The image light channel 58 can be made from a transparent material or high index glass core 52. In a preferred embodiment, the core 52 is made from a material having a constant refractive index to eliminate deviation of light passing through the material. The constant refractive index may be achieved after the stress of a fiber drawing process by using a pockels glass core, for example. Pockels glasses exhibit zero birefringence when placed in compression or tension. The constant refractive index may also be achieved by annealing the image light channel 58 after the fiber drawing process. The core 52 can also have a first diameter 54. In a preferred embodiment, the first diameter 54 is 1.20 mm.

The light absorbing layer 56 of the image light channel 58, in a preferred embodiment, is a light absorbing glass. The light absorbing layer 56 can have a higher index of refraction than the core 52 and can be made from the same material as the core 52. Light absorbing colorants can be added to the light absorbing glass material to raise its index of refraction and increase its light absorption. In a preferred embodiment, the index of refraction of the light absorbing layer 56 is slightly higher than the index of refraction of the core 52. The light absorbing layer 56 can be applied to the core 52 using a fiber drawing process, for example.

The high index glass core 52 and light absorbing layer 56 can be formed from various types of glass materials. In one embodiment, the image light channel 58 can be formed from an F2 glass core and a BG-4 glass light absorbing layer. The F2 glass core can have a refractive index of 1.620. The BG-4 glass light absorbing layer can have a refractive index of approximately 1.65. In another embodiment, the image light channel 58 can be formed from an F7 glass core and a BG-2 glass light absorbing layer. The F7 glass core can have a refractive index of 1.625. The BG-2 glass light absorbing layer can have a refractive index of approximately 1.66.

The light absorbing layer 56 can have a thickness as low as 5 μm. Preferably, the thickness of the light absorbing layer 56 is no greater than 10 μm. The image light channel 58, formed of the core 52 and the light absorbing layer 56, can have a second diameter 60. In one embodiment, the second diameter 60 is 1.24 mm.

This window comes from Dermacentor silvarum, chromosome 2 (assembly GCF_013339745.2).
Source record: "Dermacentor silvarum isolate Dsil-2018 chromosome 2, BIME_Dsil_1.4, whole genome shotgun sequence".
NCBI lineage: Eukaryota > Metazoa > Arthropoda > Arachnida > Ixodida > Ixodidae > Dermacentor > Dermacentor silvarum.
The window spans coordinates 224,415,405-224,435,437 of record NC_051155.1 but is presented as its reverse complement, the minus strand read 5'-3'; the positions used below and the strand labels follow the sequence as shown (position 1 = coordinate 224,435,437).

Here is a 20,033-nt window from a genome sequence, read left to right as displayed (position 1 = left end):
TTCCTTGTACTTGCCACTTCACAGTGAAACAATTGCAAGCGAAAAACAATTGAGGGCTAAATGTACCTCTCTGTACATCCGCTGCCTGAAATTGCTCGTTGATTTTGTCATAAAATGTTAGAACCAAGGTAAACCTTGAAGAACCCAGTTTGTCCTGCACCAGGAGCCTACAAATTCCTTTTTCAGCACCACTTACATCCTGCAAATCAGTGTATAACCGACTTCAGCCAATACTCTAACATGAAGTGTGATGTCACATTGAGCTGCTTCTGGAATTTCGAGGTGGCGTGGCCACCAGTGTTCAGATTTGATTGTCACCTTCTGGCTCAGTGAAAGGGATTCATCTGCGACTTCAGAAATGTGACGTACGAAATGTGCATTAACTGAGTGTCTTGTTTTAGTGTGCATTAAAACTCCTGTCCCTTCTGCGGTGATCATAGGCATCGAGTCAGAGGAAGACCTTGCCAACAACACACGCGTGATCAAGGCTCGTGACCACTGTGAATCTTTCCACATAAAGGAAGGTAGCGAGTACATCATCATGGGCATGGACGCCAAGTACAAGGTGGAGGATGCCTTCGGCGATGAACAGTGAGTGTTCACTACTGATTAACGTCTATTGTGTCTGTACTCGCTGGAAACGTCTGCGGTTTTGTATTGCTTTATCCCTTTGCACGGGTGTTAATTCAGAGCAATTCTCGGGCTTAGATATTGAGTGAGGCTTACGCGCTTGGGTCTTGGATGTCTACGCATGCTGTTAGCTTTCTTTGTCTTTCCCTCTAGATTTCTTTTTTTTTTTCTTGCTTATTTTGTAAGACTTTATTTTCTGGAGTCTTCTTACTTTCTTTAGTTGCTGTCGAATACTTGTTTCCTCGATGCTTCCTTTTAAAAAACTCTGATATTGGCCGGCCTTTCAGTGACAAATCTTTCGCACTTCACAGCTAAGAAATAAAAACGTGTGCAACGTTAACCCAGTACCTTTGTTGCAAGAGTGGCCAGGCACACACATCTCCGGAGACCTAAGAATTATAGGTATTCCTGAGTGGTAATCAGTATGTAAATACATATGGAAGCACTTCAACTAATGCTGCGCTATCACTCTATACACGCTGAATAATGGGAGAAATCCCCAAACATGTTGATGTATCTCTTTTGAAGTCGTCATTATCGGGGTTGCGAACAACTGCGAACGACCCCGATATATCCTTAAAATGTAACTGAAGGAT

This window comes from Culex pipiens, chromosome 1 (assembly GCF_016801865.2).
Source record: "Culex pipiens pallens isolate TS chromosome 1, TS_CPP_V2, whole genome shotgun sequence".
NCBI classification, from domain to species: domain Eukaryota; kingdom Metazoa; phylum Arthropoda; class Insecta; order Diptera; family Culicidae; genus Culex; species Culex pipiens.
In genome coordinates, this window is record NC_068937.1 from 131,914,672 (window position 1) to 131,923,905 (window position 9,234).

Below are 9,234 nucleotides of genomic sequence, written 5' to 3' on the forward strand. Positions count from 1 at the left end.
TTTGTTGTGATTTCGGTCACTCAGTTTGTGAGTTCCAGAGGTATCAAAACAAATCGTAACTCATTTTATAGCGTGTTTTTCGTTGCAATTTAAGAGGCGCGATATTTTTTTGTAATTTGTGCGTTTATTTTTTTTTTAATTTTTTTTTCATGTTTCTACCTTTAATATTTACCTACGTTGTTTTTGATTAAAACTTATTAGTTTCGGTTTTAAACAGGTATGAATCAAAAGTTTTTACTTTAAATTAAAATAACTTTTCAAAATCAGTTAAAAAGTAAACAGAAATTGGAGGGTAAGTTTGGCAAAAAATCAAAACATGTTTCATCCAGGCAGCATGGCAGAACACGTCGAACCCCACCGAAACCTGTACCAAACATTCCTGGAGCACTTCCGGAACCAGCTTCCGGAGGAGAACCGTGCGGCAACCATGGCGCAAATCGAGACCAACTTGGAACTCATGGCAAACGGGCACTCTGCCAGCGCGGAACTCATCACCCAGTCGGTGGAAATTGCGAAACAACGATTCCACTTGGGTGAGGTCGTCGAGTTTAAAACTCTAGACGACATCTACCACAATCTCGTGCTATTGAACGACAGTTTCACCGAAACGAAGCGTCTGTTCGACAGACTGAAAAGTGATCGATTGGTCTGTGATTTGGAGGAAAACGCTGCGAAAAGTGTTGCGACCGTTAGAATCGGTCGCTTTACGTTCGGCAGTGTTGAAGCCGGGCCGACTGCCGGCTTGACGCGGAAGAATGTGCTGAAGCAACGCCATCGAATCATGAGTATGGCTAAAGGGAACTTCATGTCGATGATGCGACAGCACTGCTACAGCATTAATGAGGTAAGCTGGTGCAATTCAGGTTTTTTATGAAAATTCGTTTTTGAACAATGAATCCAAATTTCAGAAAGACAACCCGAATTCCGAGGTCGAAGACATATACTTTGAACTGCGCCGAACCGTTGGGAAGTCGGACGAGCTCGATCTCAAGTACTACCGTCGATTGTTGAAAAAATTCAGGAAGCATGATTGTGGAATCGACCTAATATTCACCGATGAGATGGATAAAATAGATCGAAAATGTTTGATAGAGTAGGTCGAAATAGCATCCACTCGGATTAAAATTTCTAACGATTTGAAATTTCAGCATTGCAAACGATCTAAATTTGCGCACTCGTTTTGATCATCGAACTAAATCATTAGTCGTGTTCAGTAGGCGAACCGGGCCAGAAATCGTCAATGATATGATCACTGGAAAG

The illumination channel 62 has the first coating 64 and the second coating 66 to form a super-clad structure 68. The first coating 64 is located on an inner surface of the channel 62. The second coating 66 is located on an outer surface of the channel 62. The illumination channel 62 can be made from a high index of refraction material. In one embodiment, the illumination channel 62 can be made from LG1 glass which can have a refractive index of approximately 1.82. Both the first coating 64 and the second coating 66 can be made from a low index of refraction material. In one embodiment, the coatings 64, 66 can be made from EG1 glass which can have a refractive index of approximately 1.50. In another embodiment, the coatings can be made from EG9 glass which can have a refractive index of approximately 1.56. The low index material can provide for illumination containment of the illumination channel 62. The illumination channel 62 can have a thickness of 30 μm. The first 64 and second 66 coating layers can each have a thickness as low as 5 μm respectively. Preferably, the thickness of each of the first 64 and second 66 coating layers is 10 μm.

The super-clad structure 68 can be made by different processes such as a triple-glass, a tube-extrusion process, a dip coating process or chemical deposition combined with fiber drawing processes, for example.

In one embodiment of a process to fabricate a super-clad structure 68, the image light channel 58 can be exposed to a triple-glass tube-extrusion process, which can form the super-clad structure 68. A bar-in-tube fiber draw can then be used to fuse the super-clad structure 68 around the image light channel 58.